Protecting system from Entergy trucks

cougiecat(8b)April 26, 2010

I'm planning on installing an irrigation system in an electrical servitude. I'm pretty sure that a power pole near the area will have to be replaced within the next 5 years (completely rotted through), which means a large truck will drive over (and probably park on)the pipe.

Will 1" S40 PVC pipe burried 18 inches be sturdy enough to handle this? Should I look into flexible tubing? My neighbor's water line (PVC) was broken last time they drove through, but that was at the point where it meets the meter.

I'd hate to install this system and then have to dig it all up again in a few years.


I plan on hooking the irrigation to an outside spigot. What kind of backflow preventor do I need? (I was told a simple check valve would be fine.)

I'm planning on using an air compressor to winterize the system every year. Do I need a pressure relief valve in addition to this?

How necessary are pressure regulators? (I'm using city water.)

I havn't actually done calculations for water availabilty/capacity- would it be a safe assumption that I don't have to worry about it as long as I am just doing 200 ft of shurbs and veggies?

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Hi Cougar,

I am going to go out on a limb here and answer some of your questions. Others on the forum can correct me if I go astray.

1. At 18" deep you would be safe if you do two things. Make the trench as narrow as possible and still get the pipe in and compact the trench material as hard as you possible can. Oh, yeah make sure the are no rocks, stones in the backfill material.

2. Schedule 40 is fine but schedule 80 is better. It is like insurance but will cost you more.

3. A regular irrigation main valve and vacuum breaker installed at least 6-8" higher than your highest irrigation head will do fine. Check your local regulations. Backflow devices should be inspected every year to make sure they are operating properly.

4. No. Your last irrigation head is your air relief valve when you fill your system with water in the Spring. In late Fall you are actually trying to get air into you lines and water out through the last sprinkler head.

5. In-line pressure regulators are only needed for drip systems which use supply tubes that are only rated for low pressure to operate properly. Do you have your house pressure regulated? To what psi pressure?

6. You don't have to worry. If you would like to know what flow you are getting and what pressure. Fill a five gallon bucket up and time how long it takes. Let us know here what you get. Then buy a 15$ hose faucet pressure gauge and put it on the faucet, turn the water on and read the pressure. With that info forum members can give you more specific details about the system you need.

JMHO Aloha

    Bookmark   April 27, 2010 at 12:20AM
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Thank you very much for the quick reply lehua.

I was thinking about using S80 PVC, but was worried about the friction loss. Hopefully that won't be a big issue with a city water/low demand situation. Maybe I'll use S80 for the main line and S40 (or CL 315) for the laterals I think are 'safe'. Any expense now is cheap compared to having to dig this up and do it again.
Thanks for the advice about a narrow trench and making sure the soil is compacted after trenching.

Awesome about the vacuum breaker. I installed one last year when I put in a simple irrigation system. (Just a hose connected to a soaker hose.) The breaker's gone now... I think my husband took it off. I'll have to make sure he knows not to take off this one. Who inspects them? The water company? A plumber? Me?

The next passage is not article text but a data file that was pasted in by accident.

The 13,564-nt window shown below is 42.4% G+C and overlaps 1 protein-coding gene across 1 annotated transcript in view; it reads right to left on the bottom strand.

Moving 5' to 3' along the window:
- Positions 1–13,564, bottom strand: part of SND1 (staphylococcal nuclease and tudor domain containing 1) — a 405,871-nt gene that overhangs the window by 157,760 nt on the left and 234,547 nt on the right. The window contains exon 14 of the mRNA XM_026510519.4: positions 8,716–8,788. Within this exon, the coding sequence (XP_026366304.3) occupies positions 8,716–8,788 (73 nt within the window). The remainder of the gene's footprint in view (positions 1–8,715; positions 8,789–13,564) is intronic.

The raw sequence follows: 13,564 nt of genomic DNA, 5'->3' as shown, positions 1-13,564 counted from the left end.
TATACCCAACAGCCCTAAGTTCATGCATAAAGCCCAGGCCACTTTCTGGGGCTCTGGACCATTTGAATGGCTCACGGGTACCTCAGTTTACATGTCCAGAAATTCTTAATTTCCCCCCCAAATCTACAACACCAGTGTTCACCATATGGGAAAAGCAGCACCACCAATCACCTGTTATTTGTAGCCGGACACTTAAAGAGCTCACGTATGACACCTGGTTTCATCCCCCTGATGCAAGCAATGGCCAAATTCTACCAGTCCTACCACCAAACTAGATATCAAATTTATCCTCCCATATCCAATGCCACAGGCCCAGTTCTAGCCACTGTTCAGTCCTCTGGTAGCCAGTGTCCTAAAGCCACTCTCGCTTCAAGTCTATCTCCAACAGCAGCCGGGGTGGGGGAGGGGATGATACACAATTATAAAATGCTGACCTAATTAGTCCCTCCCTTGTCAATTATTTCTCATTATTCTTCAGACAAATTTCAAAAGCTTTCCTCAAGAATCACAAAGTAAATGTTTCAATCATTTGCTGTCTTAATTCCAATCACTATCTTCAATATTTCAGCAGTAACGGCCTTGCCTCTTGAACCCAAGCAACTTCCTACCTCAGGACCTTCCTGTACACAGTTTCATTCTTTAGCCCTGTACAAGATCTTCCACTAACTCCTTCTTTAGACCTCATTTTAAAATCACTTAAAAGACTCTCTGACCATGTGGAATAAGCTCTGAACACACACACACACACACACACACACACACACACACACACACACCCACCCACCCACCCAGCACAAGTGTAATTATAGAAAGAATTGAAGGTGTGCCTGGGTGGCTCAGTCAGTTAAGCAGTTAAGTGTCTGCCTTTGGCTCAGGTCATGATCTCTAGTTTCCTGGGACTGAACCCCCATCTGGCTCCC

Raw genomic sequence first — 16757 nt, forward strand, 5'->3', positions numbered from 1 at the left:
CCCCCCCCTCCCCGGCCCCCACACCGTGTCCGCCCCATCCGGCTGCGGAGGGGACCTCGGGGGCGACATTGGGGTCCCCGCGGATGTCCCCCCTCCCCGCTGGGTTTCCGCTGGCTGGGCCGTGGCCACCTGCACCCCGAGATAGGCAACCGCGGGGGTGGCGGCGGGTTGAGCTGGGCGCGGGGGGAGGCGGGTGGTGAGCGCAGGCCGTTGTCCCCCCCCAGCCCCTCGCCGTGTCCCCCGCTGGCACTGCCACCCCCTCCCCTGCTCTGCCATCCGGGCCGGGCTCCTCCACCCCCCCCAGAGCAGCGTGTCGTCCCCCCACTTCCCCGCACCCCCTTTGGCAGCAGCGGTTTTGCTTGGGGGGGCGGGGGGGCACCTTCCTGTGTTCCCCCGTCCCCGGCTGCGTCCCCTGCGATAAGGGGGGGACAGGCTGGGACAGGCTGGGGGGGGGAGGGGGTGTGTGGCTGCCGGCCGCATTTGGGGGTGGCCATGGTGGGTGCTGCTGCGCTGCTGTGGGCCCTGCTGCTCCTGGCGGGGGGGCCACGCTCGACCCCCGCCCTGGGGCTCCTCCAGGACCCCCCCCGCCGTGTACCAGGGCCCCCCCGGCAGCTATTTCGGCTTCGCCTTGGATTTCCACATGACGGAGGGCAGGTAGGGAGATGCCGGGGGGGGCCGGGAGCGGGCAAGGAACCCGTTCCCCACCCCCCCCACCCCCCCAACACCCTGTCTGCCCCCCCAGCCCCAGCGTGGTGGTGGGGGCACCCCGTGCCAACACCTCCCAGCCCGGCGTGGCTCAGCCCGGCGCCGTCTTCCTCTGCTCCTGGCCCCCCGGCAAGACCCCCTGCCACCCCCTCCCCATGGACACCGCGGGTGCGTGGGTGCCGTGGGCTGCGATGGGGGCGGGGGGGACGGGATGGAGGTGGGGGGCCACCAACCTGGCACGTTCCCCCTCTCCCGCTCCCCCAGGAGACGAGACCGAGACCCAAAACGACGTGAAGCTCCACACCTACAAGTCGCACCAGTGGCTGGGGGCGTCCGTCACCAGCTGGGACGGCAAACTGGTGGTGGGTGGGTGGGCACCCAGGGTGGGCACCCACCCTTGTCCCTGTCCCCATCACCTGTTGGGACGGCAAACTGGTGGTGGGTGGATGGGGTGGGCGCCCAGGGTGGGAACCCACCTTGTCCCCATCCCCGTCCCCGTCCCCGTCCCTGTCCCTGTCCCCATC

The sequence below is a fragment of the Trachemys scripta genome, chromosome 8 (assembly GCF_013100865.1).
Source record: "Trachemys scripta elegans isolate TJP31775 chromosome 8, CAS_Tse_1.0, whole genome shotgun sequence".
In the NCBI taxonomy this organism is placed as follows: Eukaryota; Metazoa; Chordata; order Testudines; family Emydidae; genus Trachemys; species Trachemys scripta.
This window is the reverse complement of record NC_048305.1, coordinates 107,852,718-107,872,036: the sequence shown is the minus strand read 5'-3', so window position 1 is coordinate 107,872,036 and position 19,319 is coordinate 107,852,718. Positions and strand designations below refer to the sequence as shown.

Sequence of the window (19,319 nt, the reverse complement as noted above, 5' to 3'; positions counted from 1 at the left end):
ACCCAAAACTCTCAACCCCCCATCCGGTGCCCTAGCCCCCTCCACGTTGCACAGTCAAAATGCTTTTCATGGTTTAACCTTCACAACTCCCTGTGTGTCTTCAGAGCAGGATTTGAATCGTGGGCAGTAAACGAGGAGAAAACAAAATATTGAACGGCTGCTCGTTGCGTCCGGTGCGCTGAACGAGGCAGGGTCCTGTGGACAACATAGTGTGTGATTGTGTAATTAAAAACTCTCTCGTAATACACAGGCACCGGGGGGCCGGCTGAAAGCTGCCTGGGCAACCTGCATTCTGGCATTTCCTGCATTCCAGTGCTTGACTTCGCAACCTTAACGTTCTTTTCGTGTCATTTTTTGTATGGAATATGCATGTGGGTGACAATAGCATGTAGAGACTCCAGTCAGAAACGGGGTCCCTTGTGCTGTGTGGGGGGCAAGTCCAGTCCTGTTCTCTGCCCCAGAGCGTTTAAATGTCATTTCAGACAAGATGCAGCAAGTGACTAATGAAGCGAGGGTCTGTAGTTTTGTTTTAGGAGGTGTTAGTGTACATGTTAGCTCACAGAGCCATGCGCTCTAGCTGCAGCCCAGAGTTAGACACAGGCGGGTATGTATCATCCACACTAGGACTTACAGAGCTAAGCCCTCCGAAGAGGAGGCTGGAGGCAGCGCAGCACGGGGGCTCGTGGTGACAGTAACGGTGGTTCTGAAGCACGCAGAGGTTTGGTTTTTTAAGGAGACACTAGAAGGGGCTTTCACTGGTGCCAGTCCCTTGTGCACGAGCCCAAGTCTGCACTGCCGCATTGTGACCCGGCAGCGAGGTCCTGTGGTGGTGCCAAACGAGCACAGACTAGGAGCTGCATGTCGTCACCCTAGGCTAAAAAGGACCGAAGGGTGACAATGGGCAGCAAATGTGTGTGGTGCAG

Static Water Pressure for my neighborhood is 40-60 PSI (just called)... don't know if it's that at the hose bibb, but from what I read 60 PSI shouldn't be too high for valves/irrigation equipment to handle, and my water demands will be low enough that I shouldn't have to worry about pressure being too low. (I'll just be careful about what I buy.)

Thanks again!

    Bookmark   April 27, 2010 at 6:43PM
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No one really checks but if you have bad tasting or cloudy water and you have contaminated the City's water system. They check homes for the source of the problem and can charge you for re-chlorinating their mainlines and other costs. It would have to be a code requirement for your City for them to charge you. The friction loss would not differ for the Sch 80 versus 40. Your run is too short to worry about friction loss. Use schedule 80 where ever you have a tee or 90 degree elbow or taking off a metal fitting in the area where the trucks may drive over.

40-60 psi is ideal pressure and you don't need a pressure regulator. If you use drip you may need a in-line pressure regulator(not expensive)to reduce to 25-30 psi. Higher pressures can shorten the life of the water using fittings in your house like the washer, faucet seals, etc.

If you want to be sure you know how much water you are using. Fill a 5-gallon bucket up and time it. That flow rate (gallons per minute or hour) is your maximum flow rate for the pressure in your house. Design your irrigation to use only 80% of that rate per zone. Add all the flow rates from the heads in each zone and it should not be more than 80% of what you get out of your faucet. JMHO Aloha

    Bookmark   April 27, 2010 at 7:30PM
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Quick question: Is this going to be a drip, spray head or rotary gear head system? You said 40-60 psi is the range in your area. Check your actual pressure before you do anything. It is also advisable to design around the lowest expected pressure.

    Bookmark   April 27, 2010 at 10:22PM
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